“From my study of the manuscripts, I have found that the texts, images and practices contained within them can be traced to a variety of sources. There is an indigenous Malay tradition, which belongs to the wider corpus of South-East Asian beliefs and practices. In addition to this are techniques that originated from India, China and the Islamic world. However, an important point to make about these foreign influences is that they often underwent a process of localisation, in that they were reinterpreted and adapted to fit into Malay traditions and world views,” says Farouk.

A small number of works by local scholars on Malay studies have led Western scholars, particularly orientalists, to dominate the look and understanding of magical practices in Malay society: “Firstly, they collected manuscripts and objects relating to these practices, and the resulting European collections have preserved some early material that would not have otherwise survived the hot and humid South-East Asian climate.

“Secondly, they recorded their observations on magical and divinatory practices that were employed in the region. A particularly important book is W. W. Skeat’s Malay Magic, first published in 1900. Skeat’s book is a valuable resource for Malay practices on this topic, as he provides explanations of what techniques were used and how they worked.

However, according to Farouk, some analyses by early Western colonial scholars must be used with caution: they often emphasised the pre-Islamic elements of Malay culture and referred to Islam as merely being a “thin veneer” in Malay society. “Scholars now believe that this was not the case. Islam has played a major role in shaping Malay culture for centuries, and indeed many magical and divinatory techniques involve the use of the Quran and pleas to God for help and guidance.”

Islam, Science and Magic

A new phase of Islamisation in Malaysia has come to dominate almost every part of Malay life: it marks a starting point where Islam, science and magical practices are brought into debate, and their compatibility to integrate with each other has become the main question.

In Kelantan, old Malay traditions and practices such as wayang kulit, mak yong, main puteri, menora, bageh and etc. face extinction due to regulations to restrain superstitious elements imposed by the Islamic PAS state government. This resulted in almost all ritualistic and magical practices being turned into performing arts, with the exception of main puteri, a traditional healing method employing the use of music, which is still practiced with the presence of superstitious elements as an alternative to modern medicine.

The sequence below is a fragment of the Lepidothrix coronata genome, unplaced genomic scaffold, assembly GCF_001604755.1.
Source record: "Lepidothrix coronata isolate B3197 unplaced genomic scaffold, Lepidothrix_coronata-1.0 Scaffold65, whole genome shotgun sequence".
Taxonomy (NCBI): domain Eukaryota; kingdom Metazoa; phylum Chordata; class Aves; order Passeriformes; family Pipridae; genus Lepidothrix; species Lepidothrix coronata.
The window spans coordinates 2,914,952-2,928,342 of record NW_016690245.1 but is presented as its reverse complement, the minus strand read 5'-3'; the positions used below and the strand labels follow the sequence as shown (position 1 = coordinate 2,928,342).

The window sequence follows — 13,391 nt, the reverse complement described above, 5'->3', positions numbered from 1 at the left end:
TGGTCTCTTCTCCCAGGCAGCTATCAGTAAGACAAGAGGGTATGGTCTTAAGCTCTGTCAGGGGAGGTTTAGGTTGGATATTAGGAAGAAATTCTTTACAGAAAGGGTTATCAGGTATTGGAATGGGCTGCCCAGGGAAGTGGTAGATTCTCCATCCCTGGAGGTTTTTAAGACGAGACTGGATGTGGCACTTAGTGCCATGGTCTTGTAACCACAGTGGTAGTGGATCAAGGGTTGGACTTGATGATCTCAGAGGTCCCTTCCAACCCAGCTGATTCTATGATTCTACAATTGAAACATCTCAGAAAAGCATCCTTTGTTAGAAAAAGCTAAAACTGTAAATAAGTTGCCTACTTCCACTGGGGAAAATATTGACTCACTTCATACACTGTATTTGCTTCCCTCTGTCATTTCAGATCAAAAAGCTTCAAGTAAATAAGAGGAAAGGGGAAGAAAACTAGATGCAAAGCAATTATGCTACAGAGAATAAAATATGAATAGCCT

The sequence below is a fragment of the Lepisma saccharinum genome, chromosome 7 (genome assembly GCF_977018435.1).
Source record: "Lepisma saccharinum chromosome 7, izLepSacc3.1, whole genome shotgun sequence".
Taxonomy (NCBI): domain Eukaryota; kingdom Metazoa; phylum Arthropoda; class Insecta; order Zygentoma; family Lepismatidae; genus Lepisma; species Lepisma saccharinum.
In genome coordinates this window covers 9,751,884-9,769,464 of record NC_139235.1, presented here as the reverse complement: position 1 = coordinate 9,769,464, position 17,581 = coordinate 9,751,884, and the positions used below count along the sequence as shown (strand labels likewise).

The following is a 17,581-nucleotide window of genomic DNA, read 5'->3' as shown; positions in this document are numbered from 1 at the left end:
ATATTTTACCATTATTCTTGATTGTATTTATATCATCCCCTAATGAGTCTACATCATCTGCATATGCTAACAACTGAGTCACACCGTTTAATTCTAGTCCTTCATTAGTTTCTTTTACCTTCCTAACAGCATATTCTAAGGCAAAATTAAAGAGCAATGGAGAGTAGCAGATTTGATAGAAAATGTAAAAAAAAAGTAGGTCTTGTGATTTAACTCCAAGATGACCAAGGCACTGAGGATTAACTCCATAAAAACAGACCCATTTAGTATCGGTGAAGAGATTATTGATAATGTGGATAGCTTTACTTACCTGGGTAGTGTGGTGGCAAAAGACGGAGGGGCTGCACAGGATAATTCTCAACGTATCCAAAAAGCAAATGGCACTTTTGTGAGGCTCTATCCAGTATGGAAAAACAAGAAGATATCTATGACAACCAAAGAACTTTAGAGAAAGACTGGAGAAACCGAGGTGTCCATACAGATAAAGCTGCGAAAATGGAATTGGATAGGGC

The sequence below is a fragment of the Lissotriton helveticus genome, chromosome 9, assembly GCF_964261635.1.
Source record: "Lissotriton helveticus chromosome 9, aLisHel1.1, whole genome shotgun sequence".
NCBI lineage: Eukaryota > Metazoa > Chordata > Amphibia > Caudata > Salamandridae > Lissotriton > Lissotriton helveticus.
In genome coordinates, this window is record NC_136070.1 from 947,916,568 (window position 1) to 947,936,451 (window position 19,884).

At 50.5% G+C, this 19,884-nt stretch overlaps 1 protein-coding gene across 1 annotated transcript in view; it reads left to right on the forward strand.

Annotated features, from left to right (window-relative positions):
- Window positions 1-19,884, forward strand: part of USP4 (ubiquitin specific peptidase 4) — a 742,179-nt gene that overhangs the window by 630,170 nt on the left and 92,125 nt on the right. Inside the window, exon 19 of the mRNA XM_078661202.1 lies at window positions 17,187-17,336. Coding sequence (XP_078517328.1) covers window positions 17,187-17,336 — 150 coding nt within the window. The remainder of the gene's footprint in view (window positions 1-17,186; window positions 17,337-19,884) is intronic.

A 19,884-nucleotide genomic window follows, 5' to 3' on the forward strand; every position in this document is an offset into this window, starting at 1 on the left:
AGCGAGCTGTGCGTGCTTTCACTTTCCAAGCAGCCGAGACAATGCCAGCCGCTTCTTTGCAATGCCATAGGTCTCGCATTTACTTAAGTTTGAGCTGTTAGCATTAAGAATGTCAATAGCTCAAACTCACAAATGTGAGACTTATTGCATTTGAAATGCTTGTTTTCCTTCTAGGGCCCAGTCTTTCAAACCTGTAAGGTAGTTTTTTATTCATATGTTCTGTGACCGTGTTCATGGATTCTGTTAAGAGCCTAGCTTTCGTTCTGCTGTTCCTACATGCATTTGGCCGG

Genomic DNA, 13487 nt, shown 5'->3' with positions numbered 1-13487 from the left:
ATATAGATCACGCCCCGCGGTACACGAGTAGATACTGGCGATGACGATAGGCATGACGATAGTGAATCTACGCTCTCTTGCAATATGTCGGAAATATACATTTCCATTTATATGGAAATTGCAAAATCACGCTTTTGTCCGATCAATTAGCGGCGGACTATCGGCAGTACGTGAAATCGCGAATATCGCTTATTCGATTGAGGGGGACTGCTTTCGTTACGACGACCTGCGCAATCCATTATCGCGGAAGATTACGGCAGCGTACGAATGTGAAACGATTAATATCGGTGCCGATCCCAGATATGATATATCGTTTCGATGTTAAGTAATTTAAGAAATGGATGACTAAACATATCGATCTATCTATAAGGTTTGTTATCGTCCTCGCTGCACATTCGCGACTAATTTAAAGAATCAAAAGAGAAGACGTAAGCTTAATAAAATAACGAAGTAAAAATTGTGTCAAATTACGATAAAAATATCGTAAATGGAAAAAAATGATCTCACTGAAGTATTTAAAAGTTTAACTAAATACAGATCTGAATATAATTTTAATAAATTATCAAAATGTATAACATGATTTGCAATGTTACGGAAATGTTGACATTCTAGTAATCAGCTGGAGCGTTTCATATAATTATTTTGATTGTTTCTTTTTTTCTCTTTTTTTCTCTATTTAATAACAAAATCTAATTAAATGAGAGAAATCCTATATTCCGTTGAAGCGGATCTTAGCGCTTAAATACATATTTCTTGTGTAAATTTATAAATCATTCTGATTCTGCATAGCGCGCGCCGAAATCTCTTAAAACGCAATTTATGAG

“During the twentieth century there was a marked shift towards modern medication. That said, when modern science is unable to provide answers to various problems, sometimes people may attribute the causes to supernatural forces and thus seek out supernatural remedies. However, there is a trend nowadays on the use of ‘Islamic healing’. This form of treatment employs predominantly Quranic verses and supplications (doa), and prohibits items typically associated with traditional Malay magic such as the use of benzoin and talismans,” says Farouk.

In Islam, divination is no less popular. Tables and charts are consulted to determine a person’s fortune in life, and this practice is undertaken by magicians and shamans who orally transmit knowledge to their students. Faal Quran and Faal Nursi are two examples of divination using the Quran that show the integration between elements of Islam and Malay superstitious practices.

With the eclectic elements found in most Malay magic practices, it would not be too much to conclude that Malay society has always been cosmopolitan, having been historically connected with various civilizations – contrary to the perception that the Malays were rather late in reaching modernity. Malay magical and divinatory traditions absorbed ideas from a wide variety of sources. The transmissions of knowledge would indeed imply a rather fluid and outward-looking environment that shaped the Malay world as we know it today.

This article first appeared in the January 2018 issue of Penang Monthly.

About the writer: Mohd Izzuddin Ramli is a Kelantanese-born analyst at Penang Institute. He is a writer who seeks refuge in Penang, and agrees with Rumi that the Earth is not our home, we are just passing through.